The Icelandic pension funds obviously don’t have much faith in the PCC silicon metal plant in North Iceland, as they have reduced the values of their shares in the plant by 75-100%. Íslandsbanki have also reduced the value of their shares “considerably”, without disclosing how much.
A company called Bakkastakki manages the billion kronur investments by the Icelandic pension funds. The five pension funds involved had acquired a 13.5 % share in Bakkastakki, with the German company PCC SE holding 86. 5% stake in the silicon plant. Icelanders can read about it here.
The reason for the action taken by the pension funds (which PCC had approached last year when searching for more funds) was the great deal of uncertainty about the operation of the silicon plant (i.e. delays and difficulties), coupled with harsh conditions in the commodity markets.
Meanwhile, two and a half years after it was closed down by the Environment Agency, Stakksberg is still trying to sell the beleaguered United Silicon smelter in Helguvik in southwest Iceland. And the PCC problems probably haven’t helped.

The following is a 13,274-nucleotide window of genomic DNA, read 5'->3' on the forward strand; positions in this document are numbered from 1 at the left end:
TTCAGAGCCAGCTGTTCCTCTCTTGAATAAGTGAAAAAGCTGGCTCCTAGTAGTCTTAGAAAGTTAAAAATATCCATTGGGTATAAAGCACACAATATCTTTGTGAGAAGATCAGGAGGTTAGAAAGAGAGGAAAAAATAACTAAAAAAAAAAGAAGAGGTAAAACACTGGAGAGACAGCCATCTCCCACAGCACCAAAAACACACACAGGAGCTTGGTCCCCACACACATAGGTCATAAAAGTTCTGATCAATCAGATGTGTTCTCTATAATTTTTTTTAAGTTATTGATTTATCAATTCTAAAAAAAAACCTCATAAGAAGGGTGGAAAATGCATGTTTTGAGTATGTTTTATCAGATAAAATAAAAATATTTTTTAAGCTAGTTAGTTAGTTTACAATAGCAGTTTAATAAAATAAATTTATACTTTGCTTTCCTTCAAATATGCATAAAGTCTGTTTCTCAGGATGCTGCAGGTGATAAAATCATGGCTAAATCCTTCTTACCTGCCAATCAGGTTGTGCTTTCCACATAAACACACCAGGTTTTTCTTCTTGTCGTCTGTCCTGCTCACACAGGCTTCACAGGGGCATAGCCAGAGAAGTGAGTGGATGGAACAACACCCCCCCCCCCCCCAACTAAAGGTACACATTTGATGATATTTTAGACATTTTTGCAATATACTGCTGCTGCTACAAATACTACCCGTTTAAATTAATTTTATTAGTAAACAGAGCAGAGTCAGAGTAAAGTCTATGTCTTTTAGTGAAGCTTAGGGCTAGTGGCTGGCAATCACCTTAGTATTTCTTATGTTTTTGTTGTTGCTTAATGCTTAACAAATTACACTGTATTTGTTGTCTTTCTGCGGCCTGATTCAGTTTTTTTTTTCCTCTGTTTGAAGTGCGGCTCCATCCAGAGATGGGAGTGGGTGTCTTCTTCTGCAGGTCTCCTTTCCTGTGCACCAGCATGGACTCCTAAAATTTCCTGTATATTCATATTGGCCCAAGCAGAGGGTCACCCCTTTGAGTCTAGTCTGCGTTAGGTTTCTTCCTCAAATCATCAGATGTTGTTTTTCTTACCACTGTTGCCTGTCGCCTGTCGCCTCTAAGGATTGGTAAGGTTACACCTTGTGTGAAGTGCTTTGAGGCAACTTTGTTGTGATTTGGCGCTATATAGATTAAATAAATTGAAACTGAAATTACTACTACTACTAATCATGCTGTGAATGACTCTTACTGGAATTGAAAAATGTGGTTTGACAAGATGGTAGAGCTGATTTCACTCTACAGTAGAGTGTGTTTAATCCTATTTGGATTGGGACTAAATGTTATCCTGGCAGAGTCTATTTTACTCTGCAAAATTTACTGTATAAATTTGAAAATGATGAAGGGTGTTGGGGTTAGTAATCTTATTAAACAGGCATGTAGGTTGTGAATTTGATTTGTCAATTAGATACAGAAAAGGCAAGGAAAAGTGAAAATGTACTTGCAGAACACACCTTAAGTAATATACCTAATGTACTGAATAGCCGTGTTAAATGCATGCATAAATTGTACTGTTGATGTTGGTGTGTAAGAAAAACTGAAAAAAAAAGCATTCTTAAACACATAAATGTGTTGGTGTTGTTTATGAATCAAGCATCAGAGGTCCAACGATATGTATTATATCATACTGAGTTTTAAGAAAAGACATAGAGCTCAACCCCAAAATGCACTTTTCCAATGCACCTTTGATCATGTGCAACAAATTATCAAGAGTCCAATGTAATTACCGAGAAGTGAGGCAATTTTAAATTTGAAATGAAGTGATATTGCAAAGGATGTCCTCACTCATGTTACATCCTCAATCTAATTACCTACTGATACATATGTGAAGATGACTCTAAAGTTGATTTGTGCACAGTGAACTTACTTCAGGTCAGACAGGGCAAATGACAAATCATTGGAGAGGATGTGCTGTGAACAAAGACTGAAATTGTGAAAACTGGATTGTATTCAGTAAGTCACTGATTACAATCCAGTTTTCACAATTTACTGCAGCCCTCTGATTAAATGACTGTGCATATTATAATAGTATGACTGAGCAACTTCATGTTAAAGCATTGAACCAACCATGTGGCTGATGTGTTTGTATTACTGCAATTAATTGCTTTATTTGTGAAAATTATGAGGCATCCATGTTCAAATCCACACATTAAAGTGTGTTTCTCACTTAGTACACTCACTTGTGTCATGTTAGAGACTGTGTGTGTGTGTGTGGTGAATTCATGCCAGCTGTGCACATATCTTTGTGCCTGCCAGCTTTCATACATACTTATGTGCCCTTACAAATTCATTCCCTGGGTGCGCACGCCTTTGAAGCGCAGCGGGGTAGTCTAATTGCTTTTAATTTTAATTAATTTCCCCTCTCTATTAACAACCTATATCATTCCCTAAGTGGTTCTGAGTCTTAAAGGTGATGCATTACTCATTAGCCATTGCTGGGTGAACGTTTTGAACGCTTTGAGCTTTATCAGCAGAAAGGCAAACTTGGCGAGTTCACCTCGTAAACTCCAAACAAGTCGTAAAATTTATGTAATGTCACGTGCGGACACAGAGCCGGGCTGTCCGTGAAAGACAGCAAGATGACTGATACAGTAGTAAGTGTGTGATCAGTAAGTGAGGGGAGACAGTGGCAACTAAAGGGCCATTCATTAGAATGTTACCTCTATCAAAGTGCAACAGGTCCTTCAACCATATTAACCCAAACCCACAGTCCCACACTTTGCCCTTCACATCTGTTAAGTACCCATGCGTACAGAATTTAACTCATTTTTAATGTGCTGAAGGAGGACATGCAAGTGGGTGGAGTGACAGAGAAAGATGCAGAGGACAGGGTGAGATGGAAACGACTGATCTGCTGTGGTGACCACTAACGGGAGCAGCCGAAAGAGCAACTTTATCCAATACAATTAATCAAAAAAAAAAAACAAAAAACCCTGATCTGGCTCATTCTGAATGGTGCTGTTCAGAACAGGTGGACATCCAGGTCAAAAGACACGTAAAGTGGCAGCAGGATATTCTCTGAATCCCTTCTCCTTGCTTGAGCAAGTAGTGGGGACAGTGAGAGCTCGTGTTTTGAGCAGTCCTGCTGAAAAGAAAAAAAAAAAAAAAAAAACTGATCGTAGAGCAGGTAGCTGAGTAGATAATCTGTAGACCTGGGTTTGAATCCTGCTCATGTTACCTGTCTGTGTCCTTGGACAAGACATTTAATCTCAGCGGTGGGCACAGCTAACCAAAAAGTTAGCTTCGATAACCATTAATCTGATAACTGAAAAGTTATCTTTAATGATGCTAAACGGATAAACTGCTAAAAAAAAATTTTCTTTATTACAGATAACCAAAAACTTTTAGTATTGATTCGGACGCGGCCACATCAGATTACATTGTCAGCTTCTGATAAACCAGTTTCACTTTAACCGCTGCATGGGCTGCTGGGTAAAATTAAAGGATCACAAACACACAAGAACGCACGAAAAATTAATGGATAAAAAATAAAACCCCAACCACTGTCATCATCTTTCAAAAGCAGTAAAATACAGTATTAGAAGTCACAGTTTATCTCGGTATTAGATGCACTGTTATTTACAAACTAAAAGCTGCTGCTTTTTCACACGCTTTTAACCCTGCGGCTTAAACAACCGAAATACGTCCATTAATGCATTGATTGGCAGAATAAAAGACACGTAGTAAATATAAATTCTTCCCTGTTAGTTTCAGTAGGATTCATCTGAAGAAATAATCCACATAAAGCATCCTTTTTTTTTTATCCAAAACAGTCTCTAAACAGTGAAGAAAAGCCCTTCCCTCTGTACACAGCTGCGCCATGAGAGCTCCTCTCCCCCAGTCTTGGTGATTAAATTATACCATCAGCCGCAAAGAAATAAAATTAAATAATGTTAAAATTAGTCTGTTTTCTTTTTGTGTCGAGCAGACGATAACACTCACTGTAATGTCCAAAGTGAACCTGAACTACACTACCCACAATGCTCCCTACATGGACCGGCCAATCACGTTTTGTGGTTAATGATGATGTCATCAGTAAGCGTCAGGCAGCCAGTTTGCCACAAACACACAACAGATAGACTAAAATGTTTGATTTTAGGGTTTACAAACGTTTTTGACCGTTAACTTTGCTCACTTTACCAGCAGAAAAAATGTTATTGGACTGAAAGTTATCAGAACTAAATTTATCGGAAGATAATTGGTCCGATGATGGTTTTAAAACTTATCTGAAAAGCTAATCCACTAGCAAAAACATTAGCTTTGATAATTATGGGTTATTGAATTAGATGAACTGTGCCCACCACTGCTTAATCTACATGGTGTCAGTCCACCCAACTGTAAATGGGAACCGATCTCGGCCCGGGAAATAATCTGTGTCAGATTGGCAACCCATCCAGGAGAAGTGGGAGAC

On 13 February, I wrote a blog about Iceland’s oldest aluminium smelter, Straumsvik, being under threat of closure. The price of aluminium was very low and the owner, Rio Tinto, said that the Iceland smelter had “uneconomic energy costs”. The smelter was constantly making a loss and production was going to be cut by 15% this year.
Since then, COVID-19 has become a pandemic with countless repercussions for society and industry. Aluminium supply has exceeded demand for some time and industry-wide demand is expected to fall by 8% this year. Car manufacturers, which usually are big buyers, are having to deal with workers in quarantine, curfews and reduced demand for new cars, and companies such as Ford, Peugeot and Volkswagen have already reduced their output.
Aluminium production currently stands at being in excess of 6 million tonnes per year, but if uneconomic aluminium smelters are closed the excess will be reduced to around 4 million tonnes.
According to a report in the Icelandic media (in Icelandic), closing a smelter is an expensive undertaking and the smelter is still tied to its energy contract. One of its (unnamed) interviewees says that the smelter was running at such a loss that it would almost be more economical to pay the electricity cost and close the plant, and that the chances of the Straumsvik plant being closed have increased.
Norwegian company Hydro also say they are considering closing one of their 6 smelters in Norway. The smelter at Årdal mainly makes aluminium for the car industry.